ch09 - CHAPTER 9 OUTLINE 9.1 Evaluating the Gains and...

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1 of 28 CHAPTER 9 OUTLINE 9.1 Evaluating the Gains and Losses from Government Policies—Consumer and Producer Surplus 9.2 The Efficiency of a Competitive Market 9.3 Minimum Prices 9.4 Price Supports and Production Quotas 9.5 Import Quotas and Tariffs 9.6 The Impact of a Tax or Subsidy
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2 of 28 EVALUATING THE GAINS AND LOSSES FROM GOVERNMENT POLICIES— CONSUMER AND PRODUCER SURPLUS 9.1 Review of Consumer and Producer Surplus Consumer A would pay $10 for a good whose market price is $5 and therefore enjoys a benefit of $5. Consumer B enjoys a benefit of $2, and Consumer C , who values the good at exactly the market price, enjoys no benefit. Consumer surplus, which measures the total benefit to all consumers, is the yellow- shaded area between the demand curve and the market price. Consumer and Producer Surplus Figure 9.1
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3 of 28 EVALUATING THE GAINS AND LOSSES FROM GOVERNMENT POLICIES— CONSUMER AND PRODUCER SURPLUS 9.1 Review of Consumer and Producer Surplus Producer surplus measures the total profits of producers, plus rents to factor inputs. It is the green-shaded area between the supply curve and the market price. Together, consumer and producer surplus measure the welfare benefit of a competitive market. Consumer and Producer Surplus (continued) Figure 9.1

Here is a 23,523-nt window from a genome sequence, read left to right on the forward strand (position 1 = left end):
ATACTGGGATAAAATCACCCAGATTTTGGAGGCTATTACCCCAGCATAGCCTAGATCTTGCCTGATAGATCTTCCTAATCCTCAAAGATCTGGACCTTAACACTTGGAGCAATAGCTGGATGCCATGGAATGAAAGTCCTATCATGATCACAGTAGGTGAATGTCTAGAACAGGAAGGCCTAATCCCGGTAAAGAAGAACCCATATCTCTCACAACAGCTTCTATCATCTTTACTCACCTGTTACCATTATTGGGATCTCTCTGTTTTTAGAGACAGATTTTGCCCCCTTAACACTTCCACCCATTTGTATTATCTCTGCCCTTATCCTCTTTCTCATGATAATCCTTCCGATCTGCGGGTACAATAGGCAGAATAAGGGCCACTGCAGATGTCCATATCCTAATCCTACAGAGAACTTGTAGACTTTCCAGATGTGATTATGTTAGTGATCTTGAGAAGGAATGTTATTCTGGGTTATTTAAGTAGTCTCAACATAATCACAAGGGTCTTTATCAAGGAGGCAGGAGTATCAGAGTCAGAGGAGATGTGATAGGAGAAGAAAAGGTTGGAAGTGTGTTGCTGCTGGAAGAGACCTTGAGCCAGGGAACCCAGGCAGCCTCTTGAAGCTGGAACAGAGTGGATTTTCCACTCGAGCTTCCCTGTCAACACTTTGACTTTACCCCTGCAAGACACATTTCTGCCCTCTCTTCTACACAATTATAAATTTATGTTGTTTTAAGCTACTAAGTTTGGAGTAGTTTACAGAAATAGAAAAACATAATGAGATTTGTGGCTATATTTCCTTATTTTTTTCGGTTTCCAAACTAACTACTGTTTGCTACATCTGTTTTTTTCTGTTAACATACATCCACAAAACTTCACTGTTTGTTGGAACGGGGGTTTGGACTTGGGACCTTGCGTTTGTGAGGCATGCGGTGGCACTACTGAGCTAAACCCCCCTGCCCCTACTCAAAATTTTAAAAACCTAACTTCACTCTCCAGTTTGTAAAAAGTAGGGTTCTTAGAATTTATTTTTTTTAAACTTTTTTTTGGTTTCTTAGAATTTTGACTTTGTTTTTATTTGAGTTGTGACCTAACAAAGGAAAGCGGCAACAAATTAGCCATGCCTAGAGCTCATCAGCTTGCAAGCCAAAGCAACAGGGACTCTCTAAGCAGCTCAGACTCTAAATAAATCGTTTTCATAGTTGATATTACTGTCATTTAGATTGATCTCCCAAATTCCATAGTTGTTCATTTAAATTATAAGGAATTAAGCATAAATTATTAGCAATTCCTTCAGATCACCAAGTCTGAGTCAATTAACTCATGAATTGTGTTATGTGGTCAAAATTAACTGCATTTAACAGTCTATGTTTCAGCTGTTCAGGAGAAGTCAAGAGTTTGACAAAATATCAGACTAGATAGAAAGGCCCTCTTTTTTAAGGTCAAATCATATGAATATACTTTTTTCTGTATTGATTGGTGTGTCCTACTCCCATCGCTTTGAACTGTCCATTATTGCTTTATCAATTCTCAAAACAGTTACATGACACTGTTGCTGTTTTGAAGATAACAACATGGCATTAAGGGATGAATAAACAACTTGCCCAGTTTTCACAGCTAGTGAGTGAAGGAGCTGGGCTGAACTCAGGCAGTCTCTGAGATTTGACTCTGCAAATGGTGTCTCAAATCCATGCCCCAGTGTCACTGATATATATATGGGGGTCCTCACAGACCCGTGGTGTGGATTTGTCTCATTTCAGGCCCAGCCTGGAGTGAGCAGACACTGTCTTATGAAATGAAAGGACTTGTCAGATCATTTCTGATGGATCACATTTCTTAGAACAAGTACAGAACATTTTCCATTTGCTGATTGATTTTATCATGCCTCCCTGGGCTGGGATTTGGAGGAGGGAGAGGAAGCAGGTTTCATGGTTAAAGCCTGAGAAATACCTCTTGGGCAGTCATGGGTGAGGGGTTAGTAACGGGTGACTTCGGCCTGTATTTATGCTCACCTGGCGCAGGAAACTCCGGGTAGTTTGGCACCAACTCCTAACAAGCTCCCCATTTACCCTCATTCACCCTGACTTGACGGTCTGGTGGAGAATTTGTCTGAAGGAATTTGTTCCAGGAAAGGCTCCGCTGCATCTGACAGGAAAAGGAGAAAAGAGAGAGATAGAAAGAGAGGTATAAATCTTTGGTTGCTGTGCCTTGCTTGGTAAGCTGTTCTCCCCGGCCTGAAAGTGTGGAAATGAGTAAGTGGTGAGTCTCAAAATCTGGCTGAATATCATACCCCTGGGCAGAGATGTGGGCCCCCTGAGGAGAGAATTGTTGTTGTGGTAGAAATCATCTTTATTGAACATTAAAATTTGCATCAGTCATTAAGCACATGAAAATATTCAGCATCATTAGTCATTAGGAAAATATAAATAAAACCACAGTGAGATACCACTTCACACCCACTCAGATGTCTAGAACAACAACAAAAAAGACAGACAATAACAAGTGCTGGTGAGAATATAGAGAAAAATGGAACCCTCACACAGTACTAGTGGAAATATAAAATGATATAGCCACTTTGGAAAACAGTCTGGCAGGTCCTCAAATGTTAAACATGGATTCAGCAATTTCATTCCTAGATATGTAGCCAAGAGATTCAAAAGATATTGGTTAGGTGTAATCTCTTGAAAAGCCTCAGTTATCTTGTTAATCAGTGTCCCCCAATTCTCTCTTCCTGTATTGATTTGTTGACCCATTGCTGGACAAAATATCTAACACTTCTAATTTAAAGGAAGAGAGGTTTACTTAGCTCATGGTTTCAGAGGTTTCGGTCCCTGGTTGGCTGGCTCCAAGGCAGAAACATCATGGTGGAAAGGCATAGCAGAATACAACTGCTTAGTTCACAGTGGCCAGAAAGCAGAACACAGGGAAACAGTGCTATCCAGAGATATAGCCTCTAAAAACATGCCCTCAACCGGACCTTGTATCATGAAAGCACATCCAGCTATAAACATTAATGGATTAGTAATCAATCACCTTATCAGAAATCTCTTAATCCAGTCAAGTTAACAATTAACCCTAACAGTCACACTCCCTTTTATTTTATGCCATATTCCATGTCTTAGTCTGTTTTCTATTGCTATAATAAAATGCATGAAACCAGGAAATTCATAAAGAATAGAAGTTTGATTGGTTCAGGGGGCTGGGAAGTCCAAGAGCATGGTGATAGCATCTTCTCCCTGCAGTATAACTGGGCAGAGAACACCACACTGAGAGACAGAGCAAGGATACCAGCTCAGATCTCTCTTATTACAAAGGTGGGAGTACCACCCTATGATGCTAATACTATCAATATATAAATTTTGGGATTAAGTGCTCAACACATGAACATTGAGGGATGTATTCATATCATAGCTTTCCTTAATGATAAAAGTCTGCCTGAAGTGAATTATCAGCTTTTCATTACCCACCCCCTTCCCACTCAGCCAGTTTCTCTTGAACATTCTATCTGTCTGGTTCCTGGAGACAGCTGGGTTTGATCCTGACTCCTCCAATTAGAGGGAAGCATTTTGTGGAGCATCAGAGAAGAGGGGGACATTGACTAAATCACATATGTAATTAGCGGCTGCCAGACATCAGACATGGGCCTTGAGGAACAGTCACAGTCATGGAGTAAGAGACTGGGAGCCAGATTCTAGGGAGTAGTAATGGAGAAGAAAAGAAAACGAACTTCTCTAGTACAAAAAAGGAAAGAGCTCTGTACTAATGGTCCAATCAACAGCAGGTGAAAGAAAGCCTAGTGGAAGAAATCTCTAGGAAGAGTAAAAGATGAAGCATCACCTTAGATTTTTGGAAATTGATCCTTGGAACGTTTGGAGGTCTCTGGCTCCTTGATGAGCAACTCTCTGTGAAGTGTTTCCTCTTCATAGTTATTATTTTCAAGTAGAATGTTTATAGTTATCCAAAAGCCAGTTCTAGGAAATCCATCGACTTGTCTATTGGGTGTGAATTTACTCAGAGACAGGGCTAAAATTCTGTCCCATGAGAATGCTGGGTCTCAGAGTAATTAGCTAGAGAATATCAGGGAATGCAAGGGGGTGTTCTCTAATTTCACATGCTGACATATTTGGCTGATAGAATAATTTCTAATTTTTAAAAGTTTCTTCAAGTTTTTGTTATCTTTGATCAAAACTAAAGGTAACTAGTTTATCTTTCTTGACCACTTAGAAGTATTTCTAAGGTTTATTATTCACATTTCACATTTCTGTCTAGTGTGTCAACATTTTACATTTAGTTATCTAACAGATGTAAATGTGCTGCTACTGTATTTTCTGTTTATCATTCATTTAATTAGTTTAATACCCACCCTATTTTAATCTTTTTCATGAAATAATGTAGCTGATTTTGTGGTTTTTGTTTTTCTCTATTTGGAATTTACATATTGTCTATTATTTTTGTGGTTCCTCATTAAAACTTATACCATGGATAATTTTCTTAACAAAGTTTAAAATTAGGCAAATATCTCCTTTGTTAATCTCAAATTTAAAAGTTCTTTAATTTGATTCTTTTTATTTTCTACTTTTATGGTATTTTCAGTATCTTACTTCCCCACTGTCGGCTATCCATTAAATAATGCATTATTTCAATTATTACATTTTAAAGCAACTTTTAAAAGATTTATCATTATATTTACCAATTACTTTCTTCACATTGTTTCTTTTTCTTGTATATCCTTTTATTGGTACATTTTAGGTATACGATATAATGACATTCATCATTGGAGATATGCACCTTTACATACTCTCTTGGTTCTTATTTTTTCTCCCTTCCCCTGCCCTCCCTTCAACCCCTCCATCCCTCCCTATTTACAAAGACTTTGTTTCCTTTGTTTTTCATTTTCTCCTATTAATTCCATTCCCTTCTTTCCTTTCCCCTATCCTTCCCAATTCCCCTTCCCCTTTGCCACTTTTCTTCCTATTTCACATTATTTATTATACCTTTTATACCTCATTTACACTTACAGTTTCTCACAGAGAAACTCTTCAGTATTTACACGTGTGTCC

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4 of 28 EVALUATING THE GAINS AND LOSSES FROM GOVERNMENT POLICIES— CONSUMER AND PRODUCER SURPLUS 9.1 Application of Consumer and Producer Surplus welfare effects Gains and losses to consumers and producers. The price of a good has been regulated to be no higher than P max , which is below the market-clearing price P 0 . The gain to consumers is the difference between rectangle A and triangle B . The loss to producers is the sum of rectangle A and triangle C . Triangles B and C together measure the deadweight loss from price controls. Change in Consumer and Producer Surplus from Price Controls Figure 9.2 deadweight loss Net loss of total (consumer plus producer) surplus.
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5 of 28 EVALUATING THE GAINS AND LOSSES FROM GOVERNMENT POLICIES— CONSUMER AND PRODUCER SURPLUS 9.1 Application of Consumer and Producer Surplus If demand is sufficiently inelastic, triangle B can be larger than rectangle A . In this case, consumers suffer a net loss from price controls. Effect of Price Controls When Demand Is Inelastic Figure 9.3
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6 of 28 EVALUATING THE GAINS AND LOSSES FROM GOVERNMENT POLICIES —CONSUMER AND PRODUCER SURPLUS 9.1 Supply : Q S = 15.90 + 0.72 P G + 0.05 P O Demand : Q D = 0.02 − 0.18 P G + 0.69 P O The market-clearing price of natural gas is $6.40 per mcf, and the (hypothetical) maximum allowable price is $3.00. A shortage of 29.1 − 20.6 = 8.5 Tcf results. The gain to consumers is rectangle A minus triangle B , and the loss to producers is rectangle A plus triangle C . The deadweight loss is the sum of triangles B plus C .
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ch09 - CHAPTER 9 OUTLINE 9.1 Evaluating the Gains and...

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